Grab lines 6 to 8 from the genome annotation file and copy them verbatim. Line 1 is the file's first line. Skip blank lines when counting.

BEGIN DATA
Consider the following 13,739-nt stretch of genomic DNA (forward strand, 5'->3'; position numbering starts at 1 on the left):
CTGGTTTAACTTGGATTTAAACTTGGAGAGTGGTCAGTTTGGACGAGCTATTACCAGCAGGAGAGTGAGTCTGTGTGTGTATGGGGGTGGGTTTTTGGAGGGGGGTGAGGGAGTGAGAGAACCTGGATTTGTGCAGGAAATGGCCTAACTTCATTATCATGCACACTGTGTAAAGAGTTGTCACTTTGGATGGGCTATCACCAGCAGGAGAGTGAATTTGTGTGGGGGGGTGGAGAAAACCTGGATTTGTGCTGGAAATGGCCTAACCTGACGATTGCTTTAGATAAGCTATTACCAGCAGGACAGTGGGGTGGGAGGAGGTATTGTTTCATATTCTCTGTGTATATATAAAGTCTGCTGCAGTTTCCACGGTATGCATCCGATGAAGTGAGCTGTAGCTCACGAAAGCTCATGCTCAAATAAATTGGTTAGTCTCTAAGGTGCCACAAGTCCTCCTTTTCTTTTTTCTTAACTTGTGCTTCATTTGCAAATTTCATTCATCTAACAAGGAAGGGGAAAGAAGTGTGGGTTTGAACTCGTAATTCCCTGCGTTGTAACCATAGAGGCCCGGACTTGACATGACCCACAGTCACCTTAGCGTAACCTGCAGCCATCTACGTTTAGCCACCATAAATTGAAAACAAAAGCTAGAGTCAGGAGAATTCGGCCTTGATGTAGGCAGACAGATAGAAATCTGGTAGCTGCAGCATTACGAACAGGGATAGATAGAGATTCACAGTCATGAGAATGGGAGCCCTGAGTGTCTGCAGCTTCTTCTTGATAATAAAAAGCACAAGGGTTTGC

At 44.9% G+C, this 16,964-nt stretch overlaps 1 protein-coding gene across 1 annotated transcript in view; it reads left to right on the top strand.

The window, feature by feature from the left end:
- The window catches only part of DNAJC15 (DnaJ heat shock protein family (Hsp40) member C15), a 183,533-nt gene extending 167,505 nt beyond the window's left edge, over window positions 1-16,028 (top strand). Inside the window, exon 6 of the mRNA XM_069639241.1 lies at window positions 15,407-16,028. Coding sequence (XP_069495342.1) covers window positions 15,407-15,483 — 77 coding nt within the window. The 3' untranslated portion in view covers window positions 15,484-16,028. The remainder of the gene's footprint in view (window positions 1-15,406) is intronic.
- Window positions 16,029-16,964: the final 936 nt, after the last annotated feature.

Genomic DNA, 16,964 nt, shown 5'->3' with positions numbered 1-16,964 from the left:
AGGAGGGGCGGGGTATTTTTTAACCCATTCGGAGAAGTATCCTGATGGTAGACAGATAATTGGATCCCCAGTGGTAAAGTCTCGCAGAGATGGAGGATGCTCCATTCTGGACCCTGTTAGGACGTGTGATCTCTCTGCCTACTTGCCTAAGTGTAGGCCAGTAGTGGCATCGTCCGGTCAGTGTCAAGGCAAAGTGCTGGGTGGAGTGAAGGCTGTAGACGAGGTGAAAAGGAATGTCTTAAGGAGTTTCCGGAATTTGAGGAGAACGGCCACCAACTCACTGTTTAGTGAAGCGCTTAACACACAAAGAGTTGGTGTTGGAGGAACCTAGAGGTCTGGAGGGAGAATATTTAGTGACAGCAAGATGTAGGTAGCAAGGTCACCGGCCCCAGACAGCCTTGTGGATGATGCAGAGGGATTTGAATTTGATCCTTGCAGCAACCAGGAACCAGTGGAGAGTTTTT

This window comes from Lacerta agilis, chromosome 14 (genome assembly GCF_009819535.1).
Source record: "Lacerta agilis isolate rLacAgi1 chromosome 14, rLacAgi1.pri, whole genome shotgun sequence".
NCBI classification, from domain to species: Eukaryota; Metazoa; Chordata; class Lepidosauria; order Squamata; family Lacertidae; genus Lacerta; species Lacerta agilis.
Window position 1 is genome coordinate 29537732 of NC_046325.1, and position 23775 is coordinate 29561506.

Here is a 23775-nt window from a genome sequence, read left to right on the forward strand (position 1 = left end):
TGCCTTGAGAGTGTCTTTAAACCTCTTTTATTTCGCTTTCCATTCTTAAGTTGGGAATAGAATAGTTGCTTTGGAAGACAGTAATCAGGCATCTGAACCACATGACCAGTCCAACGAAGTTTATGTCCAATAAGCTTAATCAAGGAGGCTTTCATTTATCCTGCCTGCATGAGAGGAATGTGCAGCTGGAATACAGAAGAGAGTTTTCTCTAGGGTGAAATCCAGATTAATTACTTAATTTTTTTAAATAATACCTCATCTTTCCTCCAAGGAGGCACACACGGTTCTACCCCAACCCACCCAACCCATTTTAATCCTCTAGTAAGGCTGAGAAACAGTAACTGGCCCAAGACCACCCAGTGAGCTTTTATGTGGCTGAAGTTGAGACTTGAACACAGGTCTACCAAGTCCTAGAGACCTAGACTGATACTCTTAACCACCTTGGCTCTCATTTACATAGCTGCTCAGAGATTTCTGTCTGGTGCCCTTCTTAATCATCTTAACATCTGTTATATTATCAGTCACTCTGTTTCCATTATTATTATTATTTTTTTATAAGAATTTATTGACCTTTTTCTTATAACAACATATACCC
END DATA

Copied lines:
- Window positions 16,029-16,964: the final 936 nt, after the last annotated feature.

Genomic DNA, 16,964 nt, shown 5'->3' with positions numbered 1-16,964 from the left:
AGGAGGGGCGGGGTATTTTTTAACCCATTCGGAGAAGTATCCTGATGGTAGACAGATAATTGGATCCCCAGTGGTAAAGTCTCGCAGAGATGGAGGATGCTCCATTCTGGACCCTGTTAGGACGTGTGATCTCTCTGCCTACTTGCCTAAGTGTAGGCCAGTAGTGGCATCGTCCGGTCAGTGTCAAGGCAAAGTGCTGGGTGGAGTGAAGGCTGTAGACGAGGTGAAAAGGAATGTCTTAAGGAGTTTCCGGAATTTGAGGAGAACGGCCACCAACTCACTGTTTAGTGAAGCGCTTAACACACAAAGAGTTGGTGTTGGAGGAACCTAGAGGTCTGGAGGGAGAATATTTAGTGACAGCAAGATGTAGGTAGCAAGGTCACCGGCCCCAGACAGCCTTGTGGATGATGCAGAGGGATTTGAATTTGATCCTTGCAGCAACCAGGAACCAGTGGAGAGTTTTT